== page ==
In the broken post credit crisis world of secuitisation, few players have been able to access the market, and those that have only managed it under questionable circumstances. Volkswagen stood head and shoulders above other borrowers with a remarkable string of undisputable successes – in both securitisations and the senior bond market. William Thornhill and Andrew Perrin report.
Volkswagen’s ability to access the securitisation market reflects the loyalty of its investor base – a fact that other securitisation borrowers need to sit up and take notice of. In the pre-crisis world of leveraged demand, it was all too easy for borrowers to forget the importance of maintaining a good long-term relationship with investors. Breeding loyalty is about integrity, honesty and trust.
"We are a frequent issuer and feel we have a certain responsibility towards the market," Stefan Rolf, head of Volkswagen Financial Services' ABS team stated in January.
From the mouths of many prolific issuers of certain regions, these would sound like empty words. Regrettably, many issuers are still taking their investors for granted. But at some point, these words will come to differentiate the winners from the losers in today's post credit crisis world, where access to liquidity grants survival.
In testimony to its success, VW has issued six deals worth over US$6bn since the credit crisis begun. These transactions were not infrequently oversubscribed and upsized.
In November 2007 VW Leasing issued the €970m VCL 10, the first deal to price successfully price in the European ABS market since the summer without pre-placement of any tranches.
A month later in December it issued the €250m Private Driver, a transaction that speaks to investors not wanting volatility in their portfolios, as the Schuldschein notes backing it, do not have to be marked to market.
Two months later in January 2008 VW Bank performed a miracle by placing
€1.2bn Driver 5. The deal priced tighter than initial guidance and was increased.
Again in February, just when the securitisation market was at its nadir, the borrower priced the £500m Driver UK One, in line with guidance on an oversubscribed book.
In May it returned, this time to the US market, with its US$1bn (VALET) 2008-1 which also enjoyed a blow-out reception. It followed up in the same month with another Schuldschein backed European private deal, the €245m Private Driver 2008-1.
Among these deals Driver 5 and VCL 10 stood out as being particularly merit worthy.
VCL 10, via West LB, was the first European deal to price since the onset of the credit crisis. The 1.4-year Triple A piece priced at the tight end of guidance at one month Euribor plus 37bp and was 2.2 times covered.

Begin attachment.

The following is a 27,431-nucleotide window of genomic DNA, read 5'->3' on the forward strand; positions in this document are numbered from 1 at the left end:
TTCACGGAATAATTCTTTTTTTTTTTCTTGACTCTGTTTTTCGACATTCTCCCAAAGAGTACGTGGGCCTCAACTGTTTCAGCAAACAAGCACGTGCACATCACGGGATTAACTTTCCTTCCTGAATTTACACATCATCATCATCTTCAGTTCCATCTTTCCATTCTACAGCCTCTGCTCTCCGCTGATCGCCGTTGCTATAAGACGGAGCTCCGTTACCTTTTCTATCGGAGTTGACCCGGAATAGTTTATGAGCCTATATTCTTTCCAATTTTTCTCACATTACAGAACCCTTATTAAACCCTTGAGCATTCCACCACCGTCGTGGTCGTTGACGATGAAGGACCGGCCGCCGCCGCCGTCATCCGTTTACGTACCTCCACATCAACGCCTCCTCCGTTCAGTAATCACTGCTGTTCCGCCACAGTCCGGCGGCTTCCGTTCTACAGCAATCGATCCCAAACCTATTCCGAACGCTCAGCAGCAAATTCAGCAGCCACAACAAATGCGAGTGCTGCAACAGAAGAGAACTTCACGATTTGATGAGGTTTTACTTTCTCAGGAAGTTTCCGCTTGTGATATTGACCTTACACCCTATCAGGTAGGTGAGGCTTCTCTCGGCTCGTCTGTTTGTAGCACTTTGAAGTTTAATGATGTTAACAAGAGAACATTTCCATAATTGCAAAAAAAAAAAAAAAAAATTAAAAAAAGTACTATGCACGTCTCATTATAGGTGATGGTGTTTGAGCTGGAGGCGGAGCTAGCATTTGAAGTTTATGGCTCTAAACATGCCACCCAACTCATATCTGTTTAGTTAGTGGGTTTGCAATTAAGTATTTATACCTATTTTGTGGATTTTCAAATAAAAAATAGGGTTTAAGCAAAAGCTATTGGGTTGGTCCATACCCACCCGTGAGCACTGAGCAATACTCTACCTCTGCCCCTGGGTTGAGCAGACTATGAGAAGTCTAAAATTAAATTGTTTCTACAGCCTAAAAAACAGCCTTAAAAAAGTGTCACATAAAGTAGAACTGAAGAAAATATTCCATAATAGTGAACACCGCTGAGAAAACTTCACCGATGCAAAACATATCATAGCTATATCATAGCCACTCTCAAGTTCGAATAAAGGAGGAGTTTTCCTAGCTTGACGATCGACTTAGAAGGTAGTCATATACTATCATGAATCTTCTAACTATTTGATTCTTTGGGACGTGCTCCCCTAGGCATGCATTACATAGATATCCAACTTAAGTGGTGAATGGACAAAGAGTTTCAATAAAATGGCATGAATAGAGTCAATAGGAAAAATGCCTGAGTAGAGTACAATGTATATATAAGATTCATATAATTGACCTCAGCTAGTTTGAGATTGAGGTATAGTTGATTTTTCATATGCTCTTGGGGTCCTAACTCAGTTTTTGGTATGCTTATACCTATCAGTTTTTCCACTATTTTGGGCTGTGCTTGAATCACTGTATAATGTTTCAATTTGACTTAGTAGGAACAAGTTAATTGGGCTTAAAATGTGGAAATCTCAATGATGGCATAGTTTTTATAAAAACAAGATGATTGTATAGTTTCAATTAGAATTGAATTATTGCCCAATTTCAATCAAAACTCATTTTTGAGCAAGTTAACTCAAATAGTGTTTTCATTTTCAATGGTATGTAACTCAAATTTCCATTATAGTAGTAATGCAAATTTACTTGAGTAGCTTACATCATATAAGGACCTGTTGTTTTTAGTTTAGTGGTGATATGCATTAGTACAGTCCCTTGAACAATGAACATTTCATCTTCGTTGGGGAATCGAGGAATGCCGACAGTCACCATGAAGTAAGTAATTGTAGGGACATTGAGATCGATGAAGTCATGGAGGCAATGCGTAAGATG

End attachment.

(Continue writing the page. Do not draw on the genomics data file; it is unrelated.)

Driver 5, via RBS (ABN AMRO) and HSBC, was notable for being the first public European securitisation of 2008 and one that had to overcome considerable odds to make it to market.
The 1.95-year Triple A piece was increased from €934m to €1.214bn and was twice covered, pricing at the tight end of guidance at three month Euribor plus 58bp.
The A3/A- rated car maker also played a crucial role in the senior bond market last year, successfully re-opening the sector in October 2007, amid the credit crisis, through its leasing unit, with a €1.25bn 4.875% October 2012 transaction via Barclays Capital, Deutsche Bank, DZ Bank and SG CIB.
The transaction printed at mid-swaps plus 47bp on the back of a total order book of €6.6bn. Apart from kick starting the primary auto sector post summer, the issue was also notable for the fact that at 19.5bp, the negative basis was the lowest in the midst of a flow of corporate issuance, reflecting increased investor confidence coupled with the credit quality of the group.
Volkswagen was then absent from the market until early May 2008 with what represented another milestone issue, this time re-opening the automotive Eurobond market in 2008. The group targeted the three-year part of the curve this time around with the help of HSBC, RBS and UniCredit, placing €1.25bn of 5.125% May 2011 bonds at mid-swaps plus 75bp, the tight end of revised guidance of plus 75-80bp on a total order book of €4.5bn. The bid from domestic accounts was particularly notable with around 40% of the paper placed within Germany.
The borrower followed this up in June 2008 through its finance arm VW Bank, rated A2/A. The group was one of a handful of issuers that raised two-year funds following the shift in the inverted swaps curve, the two-year yield rising above 5.50%. VW Bank subsequently offered a coupon of 5.75% on an issue that was always capped at €500m, attracting €1.1bn of demand in the process. The deal priced at a spread of mid-swaps plus 48bp, with Deutsche Bank and ING the joint lead-managers.